Our evaluation uses three metrics: accuracy of goal recognition (Equation 4), the average number of goals in that have been found to be the most likely, and recognition time (speed). Note that in many domains, all algorithms return more than one candidate goal. In the case of Ramírez and Geffner (RamirezG_IJCAI2009), i.e., R&G 2009, this may occur when goals have the same distance from their estimated state. Alternatively, for our goal recognition heuristics, this may occur when there are ties between the heuristic value of candidate goals within the threshold margin. Thus, like most goal recognition approaches, we also evaluate the average number of returned goals for a given goal recognition problem, i.e., the Spread in . We ran all experiments using a single core of a 12 core Intel(R) Xeon(R) CPU E5-2620 v3 @ 2.40GHz with 16GB of RAM, set a maximum memory usage limit of 4GB, and set a 20-minute timeout for each recognition process.
5.3.1 Experimental Results with Missing and Full Observations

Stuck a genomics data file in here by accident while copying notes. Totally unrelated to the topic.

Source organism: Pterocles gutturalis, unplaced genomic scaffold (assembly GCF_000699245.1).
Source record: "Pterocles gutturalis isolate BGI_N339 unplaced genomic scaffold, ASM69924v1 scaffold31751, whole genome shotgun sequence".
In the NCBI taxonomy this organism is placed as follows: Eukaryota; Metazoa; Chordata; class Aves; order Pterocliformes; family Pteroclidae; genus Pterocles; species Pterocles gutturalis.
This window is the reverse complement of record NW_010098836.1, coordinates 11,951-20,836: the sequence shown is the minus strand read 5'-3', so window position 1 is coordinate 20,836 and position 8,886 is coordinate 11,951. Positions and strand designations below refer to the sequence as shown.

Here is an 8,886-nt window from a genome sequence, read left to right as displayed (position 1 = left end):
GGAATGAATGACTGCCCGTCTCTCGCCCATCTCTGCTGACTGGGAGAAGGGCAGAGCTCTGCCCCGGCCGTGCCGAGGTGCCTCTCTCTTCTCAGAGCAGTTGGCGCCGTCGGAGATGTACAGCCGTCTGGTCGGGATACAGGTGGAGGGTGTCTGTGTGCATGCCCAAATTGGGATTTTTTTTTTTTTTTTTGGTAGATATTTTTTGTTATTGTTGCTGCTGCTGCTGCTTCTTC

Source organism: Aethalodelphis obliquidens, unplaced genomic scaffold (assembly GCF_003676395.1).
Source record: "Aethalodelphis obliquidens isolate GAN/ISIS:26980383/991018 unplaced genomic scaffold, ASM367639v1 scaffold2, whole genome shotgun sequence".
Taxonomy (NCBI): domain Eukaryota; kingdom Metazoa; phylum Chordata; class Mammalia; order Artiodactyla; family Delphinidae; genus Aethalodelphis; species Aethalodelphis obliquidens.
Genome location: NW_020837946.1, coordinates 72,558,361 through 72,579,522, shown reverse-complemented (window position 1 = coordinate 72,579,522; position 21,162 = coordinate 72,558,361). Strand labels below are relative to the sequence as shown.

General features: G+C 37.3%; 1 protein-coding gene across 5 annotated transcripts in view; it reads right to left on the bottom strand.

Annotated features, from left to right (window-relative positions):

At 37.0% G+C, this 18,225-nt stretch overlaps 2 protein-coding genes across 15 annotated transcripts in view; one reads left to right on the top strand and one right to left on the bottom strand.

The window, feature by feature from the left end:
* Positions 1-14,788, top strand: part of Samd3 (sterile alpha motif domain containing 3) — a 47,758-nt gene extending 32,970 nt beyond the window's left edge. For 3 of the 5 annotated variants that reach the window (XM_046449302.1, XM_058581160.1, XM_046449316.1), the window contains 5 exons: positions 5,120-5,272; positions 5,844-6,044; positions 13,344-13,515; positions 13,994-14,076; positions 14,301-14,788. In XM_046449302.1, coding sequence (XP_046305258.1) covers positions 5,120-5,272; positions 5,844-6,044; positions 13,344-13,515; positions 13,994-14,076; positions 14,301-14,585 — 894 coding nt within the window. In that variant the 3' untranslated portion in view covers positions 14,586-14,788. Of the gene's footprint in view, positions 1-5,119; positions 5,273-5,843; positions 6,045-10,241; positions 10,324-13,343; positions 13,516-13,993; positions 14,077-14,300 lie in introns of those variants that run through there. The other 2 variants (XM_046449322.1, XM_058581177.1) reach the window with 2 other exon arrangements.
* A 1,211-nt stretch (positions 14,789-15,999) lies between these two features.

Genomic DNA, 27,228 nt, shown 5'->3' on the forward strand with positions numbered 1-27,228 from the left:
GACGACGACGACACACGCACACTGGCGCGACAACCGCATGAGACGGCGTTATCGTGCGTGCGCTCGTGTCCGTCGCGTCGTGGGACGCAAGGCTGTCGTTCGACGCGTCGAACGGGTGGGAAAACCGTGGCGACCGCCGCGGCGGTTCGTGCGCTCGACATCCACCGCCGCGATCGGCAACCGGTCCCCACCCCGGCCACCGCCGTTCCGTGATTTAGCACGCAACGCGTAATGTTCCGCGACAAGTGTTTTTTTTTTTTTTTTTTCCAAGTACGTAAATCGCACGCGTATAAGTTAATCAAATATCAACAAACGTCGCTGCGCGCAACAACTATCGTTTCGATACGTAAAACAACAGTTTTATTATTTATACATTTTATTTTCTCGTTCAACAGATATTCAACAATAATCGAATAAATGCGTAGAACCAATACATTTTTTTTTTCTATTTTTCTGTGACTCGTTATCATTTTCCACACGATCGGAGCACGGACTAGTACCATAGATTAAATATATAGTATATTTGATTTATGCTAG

Our first set of experiments consists of running the various goal recognition algorithms in datasets containing thousands of problems for 15 domains with missing and full observations. In what follows, each table shows the total number of goal recognition problems used under each domain name (first column). Each row in the tables express averages for the number of candidate goals ; the percentage of the plan that is actually observed % Obs; the average number of observations (actions) per problem ; and for each approach, the time in seconds to recognize the goal given the observations (Time); the Accuracy with which the approaches correctly infer the goal; and Spread in represents the average number of returned goals. For our goal recognition heuristics and , we show their results under different thresholds: 0%, 10%, and 20%. If the threshold value is , our approaches do not give any flexibility estimating candidate goals, returning only the goals with the highest estimated value. Tables LABEL:tab:goalRecognitionResults1_1 and LABEL:tab:goalRecognitionResults1_2 show comparative results of our heuristics and previous approaches for the first set of domains (Blocks-World to Intrusion). Table LABEL:tab:goalRecognitionResults1_1 shows the results of our goal recognition heuristics and , against R&G 2009 [Ramírez GeffnerRamírez Geffner2009] as well as this approach enhanced with our filtering method with threshold (Filter). Similarly, Table LABEL:tab:goalRecognitionResults1_2 shows the results of R&G 2010 [Ramírez GeffnerRamírez Geffner2010], FGR 2015 [E-Martín, R.-Moreno, SmithE-Martín et al.2015], and IBM 2016 [Sohrabi, Riabov, UdreaSohrabi et al.2016]. We show both approaches of R&G 2010 [Ramírez GeffnerRamírez Geffner2010] and IBM 2016 [Sohrabi, Riabov, UdreaSohrabi et al.2016] individually as well as enhanced with our filtering method (again with ). Tables LABEL:tab:goalRecognitionResults2_1, and LABEL:tab:goalRecognitionResults2_2 show comparative results of our heuristics and previous approaches for the second set of domains (Kitchen to Zeno-Travel). From these tables, it is possible to see that our landmark-based approaches are both faster and more accurate than R&G 2009, R&G 2010, FGR 2015, and IBM 2016, and, when we combine their algorithms with our filtering method, the resulting approaches get a substantial speedup and often accuracy improvements. As we increase the threshold, our heuristic approaches quickly surpass the other approaches in all domains tested. Note that we report the accuracy averaged over all of the problems for each observability. For example, in Table LABEL:tab:goalRecognitionResults1_2, for the Campus domain, there are problems with observability (totaling for the entire domain), and the IBM 2016 [Sohrabi, Riabov, UdreaSohrabi et al.2016] includes this goal in its output for out of , resulting in accuracy.